We’ve all seen YouTube videos of Jay Leno asking geography questions to average Americans and getting ridiculously stupid answers. Wait. You haven’t see it? Just remember, once you’ve seen it, you can’t unsee it.
Our friends from @NatGeoEducation also shared the article “Most Young Americans Can’t Pass a Test on Global Affairs” last Fall after presidential candidate Gary Johnson’s “What is an Aleppo?” moment.
As I took the National Geographic Quiz, it horrified me that on questions with a 50/50 chance of getting the answer right, less than 30% got it right. You could flip a coin and have better results.
Rather than lament about how stupid Americans are when it comes to understanding the world, I thought about how we could fix this problem.
Here are three things we could do to make Americans more geoliterate.
1. Play Games!
Everyone in education has heard about gamification over the past few years. There’s plenty of research to support that it makes a difference to turn lessons into games. But even simpler than that is playing games that involve maps.
Risk, Ticket to Ride, Axis and Allies all have maps on the game board. They require players to look at the map to figure out moves. And while playing the game, you start to add some geographic skills. After playing Ticket to Ride, my first grader knows that to get from Chicago (where we live) to Miami he needs to go through Nashville and Atlanta. He knows that New York is Northeast and Los Angeles is Southeast. He knows this because he played!
My sixth grader and third grader both know where bunches of countries are from playing Risk and attacking each other. They might not know exactly where Scandinavia begins and ends, but they do know it’s in Northern Europe and a good way to get further into Europe.
I still remember playing Agent USA and Where in the World is Carmen San Diego on my Commodore 64 as a kid. They may very well have been the gateway drug to my map addictions later in life.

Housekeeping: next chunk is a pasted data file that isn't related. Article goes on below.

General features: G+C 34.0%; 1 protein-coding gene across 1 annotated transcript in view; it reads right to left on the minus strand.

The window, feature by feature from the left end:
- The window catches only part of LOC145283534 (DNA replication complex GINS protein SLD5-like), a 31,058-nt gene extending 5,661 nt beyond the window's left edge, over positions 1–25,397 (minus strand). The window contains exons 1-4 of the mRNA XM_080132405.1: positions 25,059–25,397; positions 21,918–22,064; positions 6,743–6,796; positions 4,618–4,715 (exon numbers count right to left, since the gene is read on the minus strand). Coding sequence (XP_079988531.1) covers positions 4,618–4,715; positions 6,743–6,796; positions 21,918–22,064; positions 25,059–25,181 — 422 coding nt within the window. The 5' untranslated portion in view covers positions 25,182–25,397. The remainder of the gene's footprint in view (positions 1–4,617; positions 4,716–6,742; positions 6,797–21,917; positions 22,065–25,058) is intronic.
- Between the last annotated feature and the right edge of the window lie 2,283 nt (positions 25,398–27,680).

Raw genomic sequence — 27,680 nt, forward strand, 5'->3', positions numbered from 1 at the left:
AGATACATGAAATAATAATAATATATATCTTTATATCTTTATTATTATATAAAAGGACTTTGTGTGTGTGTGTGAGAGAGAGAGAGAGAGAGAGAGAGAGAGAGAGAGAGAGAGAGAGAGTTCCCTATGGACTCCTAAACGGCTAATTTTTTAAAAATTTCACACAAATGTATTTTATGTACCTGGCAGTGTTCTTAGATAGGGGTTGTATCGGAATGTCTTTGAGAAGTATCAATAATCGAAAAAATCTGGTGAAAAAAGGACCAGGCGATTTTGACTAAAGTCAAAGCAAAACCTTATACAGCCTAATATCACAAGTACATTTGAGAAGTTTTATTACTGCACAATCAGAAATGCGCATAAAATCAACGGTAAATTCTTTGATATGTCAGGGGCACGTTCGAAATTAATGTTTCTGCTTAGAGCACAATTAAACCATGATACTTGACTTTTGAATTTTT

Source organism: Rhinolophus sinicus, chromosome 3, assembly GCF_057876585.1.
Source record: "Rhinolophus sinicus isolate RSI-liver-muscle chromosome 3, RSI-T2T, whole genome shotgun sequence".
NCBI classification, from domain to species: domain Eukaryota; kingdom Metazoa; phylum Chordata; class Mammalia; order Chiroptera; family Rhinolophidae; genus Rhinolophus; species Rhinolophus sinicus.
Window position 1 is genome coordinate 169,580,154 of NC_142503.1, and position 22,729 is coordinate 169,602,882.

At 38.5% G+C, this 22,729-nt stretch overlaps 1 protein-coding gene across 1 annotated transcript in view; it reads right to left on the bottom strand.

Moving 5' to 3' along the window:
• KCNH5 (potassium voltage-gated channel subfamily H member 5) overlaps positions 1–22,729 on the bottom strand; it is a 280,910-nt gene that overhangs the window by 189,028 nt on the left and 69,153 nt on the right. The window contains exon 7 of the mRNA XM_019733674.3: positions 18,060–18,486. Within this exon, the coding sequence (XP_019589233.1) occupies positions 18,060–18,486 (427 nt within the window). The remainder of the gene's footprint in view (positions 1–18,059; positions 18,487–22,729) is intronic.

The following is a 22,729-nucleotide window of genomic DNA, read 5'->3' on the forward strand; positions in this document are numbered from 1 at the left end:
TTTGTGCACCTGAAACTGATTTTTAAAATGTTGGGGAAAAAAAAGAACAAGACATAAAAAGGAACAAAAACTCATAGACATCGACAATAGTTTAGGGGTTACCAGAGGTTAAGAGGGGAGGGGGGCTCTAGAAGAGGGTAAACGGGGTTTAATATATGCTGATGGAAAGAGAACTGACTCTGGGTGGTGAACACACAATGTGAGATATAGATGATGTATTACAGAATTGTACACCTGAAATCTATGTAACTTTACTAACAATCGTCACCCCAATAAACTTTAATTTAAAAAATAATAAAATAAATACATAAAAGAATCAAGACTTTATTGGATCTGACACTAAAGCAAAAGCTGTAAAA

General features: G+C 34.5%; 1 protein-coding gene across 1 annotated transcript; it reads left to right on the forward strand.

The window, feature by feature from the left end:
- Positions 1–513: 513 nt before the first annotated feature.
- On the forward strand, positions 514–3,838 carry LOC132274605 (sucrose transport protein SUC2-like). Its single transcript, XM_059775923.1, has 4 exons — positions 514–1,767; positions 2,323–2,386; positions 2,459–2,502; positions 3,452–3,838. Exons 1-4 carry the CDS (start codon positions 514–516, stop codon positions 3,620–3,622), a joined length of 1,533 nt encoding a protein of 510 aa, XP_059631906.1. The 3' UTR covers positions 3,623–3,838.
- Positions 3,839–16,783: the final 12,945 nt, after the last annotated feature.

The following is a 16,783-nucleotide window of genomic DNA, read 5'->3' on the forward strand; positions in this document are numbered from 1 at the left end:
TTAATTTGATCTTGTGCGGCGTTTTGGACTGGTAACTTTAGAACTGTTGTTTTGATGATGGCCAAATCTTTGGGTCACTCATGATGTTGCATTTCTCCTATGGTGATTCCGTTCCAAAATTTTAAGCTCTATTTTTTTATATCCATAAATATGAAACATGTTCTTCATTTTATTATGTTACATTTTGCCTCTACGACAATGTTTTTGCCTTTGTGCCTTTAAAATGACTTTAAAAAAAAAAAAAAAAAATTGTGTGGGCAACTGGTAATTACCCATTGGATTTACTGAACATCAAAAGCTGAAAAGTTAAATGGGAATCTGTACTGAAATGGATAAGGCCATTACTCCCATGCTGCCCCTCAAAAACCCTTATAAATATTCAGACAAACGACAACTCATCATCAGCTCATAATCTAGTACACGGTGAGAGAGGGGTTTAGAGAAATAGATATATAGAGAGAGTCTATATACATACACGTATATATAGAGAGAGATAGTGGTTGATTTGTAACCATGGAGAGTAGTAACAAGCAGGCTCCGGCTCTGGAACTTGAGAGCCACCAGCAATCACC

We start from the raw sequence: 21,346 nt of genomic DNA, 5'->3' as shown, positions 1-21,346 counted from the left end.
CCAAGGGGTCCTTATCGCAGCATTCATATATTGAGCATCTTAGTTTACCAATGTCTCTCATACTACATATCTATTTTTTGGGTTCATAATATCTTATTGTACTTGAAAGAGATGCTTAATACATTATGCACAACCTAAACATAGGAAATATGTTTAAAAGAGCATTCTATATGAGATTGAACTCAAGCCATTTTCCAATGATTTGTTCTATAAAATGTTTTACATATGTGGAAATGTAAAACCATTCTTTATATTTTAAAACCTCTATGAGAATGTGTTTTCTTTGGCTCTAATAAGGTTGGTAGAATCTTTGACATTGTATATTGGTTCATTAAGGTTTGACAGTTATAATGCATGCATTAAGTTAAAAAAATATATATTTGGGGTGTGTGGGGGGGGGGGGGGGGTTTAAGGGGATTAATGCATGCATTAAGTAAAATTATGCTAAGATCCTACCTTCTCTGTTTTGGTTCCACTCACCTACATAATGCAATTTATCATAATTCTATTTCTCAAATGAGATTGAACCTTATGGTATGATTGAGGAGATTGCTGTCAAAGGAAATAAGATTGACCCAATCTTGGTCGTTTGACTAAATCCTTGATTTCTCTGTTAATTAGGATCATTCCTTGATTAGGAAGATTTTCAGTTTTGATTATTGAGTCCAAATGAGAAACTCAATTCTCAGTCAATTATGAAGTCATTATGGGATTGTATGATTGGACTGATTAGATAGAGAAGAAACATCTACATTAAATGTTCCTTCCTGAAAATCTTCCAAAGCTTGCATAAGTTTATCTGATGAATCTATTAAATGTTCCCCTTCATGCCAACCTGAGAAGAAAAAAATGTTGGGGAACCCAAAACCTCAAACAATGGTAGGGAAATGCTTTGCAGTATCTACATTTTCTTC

2. Take the DVD player out of the car on roadtrips
Any parent reading this just shouted at their screen. And I don’t blame you.
Now that I have your attention, let me rephrase. Lessen the movies and devices in the car. Have kids look out the window. Look at an atlas. I could have (and probably should have) an entire Facebook album of pictures of my kids staring at the map on display at rest areas and in the back of the car.
Kids want to know where they are.
They want to know where they are going.
Show them landmarks, cities, and rivers on the map. Talk about what the landscape looks like. Talk about why the weather is different from home. Make a game out of it (remember – games were the first idea). Kids are inquisitive – encourage the questions and have conversations on roadtrips.
3. Show your kids kids in other places.
A few weeks ago I bought a couple picture books for my classroom. Toy Stories: Photos of Children Around the World and Their Favorite Things by photographer Gabriele Galimberti and Where Children Sleep from photographer James Mollison are quite simply, amazing. And what is better – both of them put the photos from their books online so you can use them!
Along with Peter Menzel’s Material World and Hungry Planet and projects like #shareaclassroompic on Twitter, these books show us what people look like and possess in other countries. As I watched my three kids look through these books (and when they look at Menzel’s photos in my classroom) they immediately run to the map to figure out where these people live.
When kids see other kids – see their bedrooms, their toys, the food they eat, it makes them realize that the world is a lot bigger that just their community.
So tell me – what did I miss? What else can we be doing to make Americans more geoliterate?